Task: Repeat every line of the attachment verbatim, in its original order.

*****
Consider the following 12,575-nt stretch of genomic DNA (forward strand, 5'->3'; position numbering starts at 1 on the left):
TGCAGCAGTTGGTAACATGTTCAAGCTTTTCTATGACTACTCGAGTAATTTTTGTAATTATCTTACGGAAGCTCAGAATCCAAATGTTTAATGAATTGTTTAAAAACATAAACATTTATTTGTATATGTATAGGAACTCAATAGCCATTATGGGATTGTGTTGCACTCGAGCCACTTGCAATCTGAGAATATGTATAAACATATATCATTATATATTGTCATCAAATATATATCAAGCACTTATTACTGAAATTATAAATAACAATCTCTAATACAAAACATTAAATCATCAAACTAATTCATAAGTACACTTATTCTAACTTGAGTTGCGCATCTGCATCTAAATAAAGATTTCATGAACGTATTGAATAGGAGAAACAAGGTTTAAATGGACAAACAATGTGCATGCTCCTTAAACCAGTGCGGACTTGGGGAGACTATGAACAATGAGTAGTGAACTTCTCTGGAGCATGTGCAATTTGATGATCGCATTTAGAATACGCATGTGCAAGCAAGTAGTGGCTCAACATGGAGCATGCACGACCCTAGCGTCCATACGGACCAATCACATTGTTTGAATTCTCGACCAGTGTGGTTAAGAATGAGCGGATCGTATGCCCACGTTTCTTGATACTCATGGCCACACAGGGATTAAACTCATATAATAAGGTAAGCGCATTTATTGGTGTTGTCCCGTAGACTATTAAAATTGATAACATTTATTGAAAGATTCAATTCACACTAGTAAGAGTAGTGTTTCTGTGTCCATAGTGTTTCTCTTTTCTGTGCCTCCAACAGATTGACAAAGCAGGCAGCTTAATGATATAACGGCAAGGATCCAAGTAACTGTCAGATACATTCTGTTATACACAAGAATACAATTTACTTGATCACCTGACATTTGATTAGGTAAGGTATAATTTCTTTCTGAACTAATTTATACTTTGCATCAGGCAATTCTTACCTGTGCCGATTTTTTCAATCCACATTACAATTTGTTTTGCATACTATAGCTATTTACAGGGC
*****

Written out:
Consider the following 12,575-nt stretch of genomic DNA (forward strand, 5'->3'; position numbering starts at 1 on the left):
TGCAGCAGTTGGTAACATGTTCAAGCTTTTCTATGACTACTCGAGTAATTTTTGTAATTATCTTACGGAAGCTCAGAATCCAAATGTTTAATGAATTGTTTAAAAACATAAACATTTATTTGTATATGTATAGGAACTCAATAGCCATTATGGGATTGTGTTGCACTCGAGCCACTTGCAATCTGAGAATATGTATAAACATATATCATTATATATTGTCATCAAATATATATCAAGCACTTATTACTGAAATTATAAATAACAATCTCTAATACAAAACATTAAATCATCAAACTAATTCATAAGTACACTTATTCTAACTTGAGTTGCGCATCTGCATCTAAATAAAGATTTCATGAACGTATTGAATAGGAGAAACAAGGTTTAAATGGACAAACAATGTGCATGCTCCTTAAACCAGTGCGGACTTGGGGAGACTATGAACAATGAGTAGTGAACTTCTCTGGAGCATGTGCAATTTGATGATCGCATTTAGAATACGCATGTGCAAGCAAGTAGTGGCTCAACATGGAGCATGCACGACCCTAGCGTCCATACGGACCAATCACATTGTTTGAATTCTCGACCAGTGTGGTTAAGAATGAGCGGATCGTATGCCCACGTTTCTTGATACTCATGGCCACACAGGGATTAAACTCATATAATAAGGTAAGCGCATTTATTGGTGTTGTCCCGTAGACTATTAAAATTGATAACATTTATTGAAAGATTCAATTCACACTAGTAAGAGTAGTGTTTCTGTGTCCATAGTGTTTCTCTTTTCTGTGCCTCCAACAGATTGACAAAGCAGGCAGCTTAATGATATAACGGCAAGGATCCAAGTAACTGTCAGATACATTCTGTTATACACAAGAATACAATTTACTTGATCACCTGACATTTGATTAGGTAAGGTATAATTTCTTTCTGAACTAATTTATACTTTGCATCAGGCAATTCTTACCTGTGCCGATTTTTTCAATCCACATTACAATTTGTTTTGCATACTATAGCTATTTACAGGGC